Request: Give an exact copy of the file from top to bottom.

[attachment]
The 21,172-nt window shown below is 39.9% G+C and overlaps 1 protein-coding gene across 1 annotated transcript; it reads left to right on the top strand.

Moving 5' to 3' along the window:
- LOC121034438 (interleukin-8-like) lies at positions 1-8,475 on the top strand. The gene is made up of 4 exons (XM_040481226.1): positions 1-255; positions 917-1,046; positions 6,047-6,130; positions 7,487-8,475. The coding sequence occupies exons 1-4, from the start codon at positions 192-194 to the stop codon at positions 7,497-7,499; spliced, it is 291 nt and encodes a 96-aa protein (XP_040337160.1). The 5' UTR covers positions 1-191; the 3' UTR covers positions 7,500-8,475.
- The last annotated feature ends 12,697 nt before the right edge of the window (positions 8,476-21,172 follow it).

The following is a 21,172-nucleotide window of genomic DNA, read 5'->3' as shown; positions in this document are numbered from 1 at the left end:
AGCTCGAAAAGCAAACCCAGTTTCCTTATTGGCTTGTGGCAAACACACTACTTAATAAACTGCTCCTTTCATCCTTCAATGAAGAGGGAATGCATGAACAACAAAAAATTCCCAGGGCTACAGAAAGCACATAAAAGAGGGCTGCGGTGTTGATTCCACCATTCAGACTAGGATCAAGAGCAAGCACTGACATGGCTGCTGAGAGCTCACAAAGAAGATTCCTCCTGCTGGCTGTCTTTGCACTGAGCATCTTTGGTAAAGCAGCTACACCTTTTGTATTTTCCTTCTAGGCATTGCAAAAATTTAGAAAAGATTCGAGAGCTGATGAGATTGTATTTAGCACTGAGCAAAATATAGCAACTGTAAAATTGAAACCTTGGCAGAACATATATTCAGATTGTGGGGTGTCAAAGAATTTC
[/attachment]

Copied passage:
The 21,172-nt window shown below is 39.9% G+C and overlaps 1 protein-coding gene across 1 annotated transcript; it reads left to right on the top strand.

Moving 5' to 3' along the window:
- LOC121034438 (interleukin-8-like) lies at positions 1-8,475 on the top strand. The gene is made up of 4 exons (XM_040481226.1): positions 1-255; positions 917-1,046; positions 6,047-6,130; positions 7,487-8,475. The coding sequence occupies exons 1-4, from the start codon at positions 192-194 to the stop codon at positions 7,497-7,499; spliced, it is 291 nt and encodes a 96-aa protein (XP_040337160.1). The 5' UTR covers positions 1-191; the 3' UTR covers positions 7,500-8,475.
- The last annotated feature ends 12,697 nt before the right edge of the window (positions 8,476-21,172 follow it).

The following is a 21,172-nucleotide window of genomic DNA, read 5'->3' as shown; positions in this document are numbered from 1 at the left end:
AGCTCGAAAAGCAAACCCAGTTTCCTTATTGGCTTGTGGCAAACACACTACTTAATAAACTGCTCCTTTCATCCTTCAATGAAGAGGGAATGCATGAACAACAAAAAATTCCCAGGGCTACAGAAAGCACATAAAAGAGGGCTGCGGTGTTGATTCCACCATTCAGACTAGGATCAAGAGCAAGCACTGACATGGCTGCTGAGAGCTCACAAAGAAGATTCCTCCTGCTGGCTGTCTTTGCACTGAGCATCTTTGGTAAAGCAGCTACACCTTTTGTATTTTCCTTCTAGGCATTGCAAAAATTTAGAAAAGATTCGAGAGCTGATGAGATTGTATTTAGCACTGAGCAAAATATAGCAACTGTAAAATTGAAACCTTGGCAGAACATATATTCAGATTGTGGGGTGTCAAAGAATTTC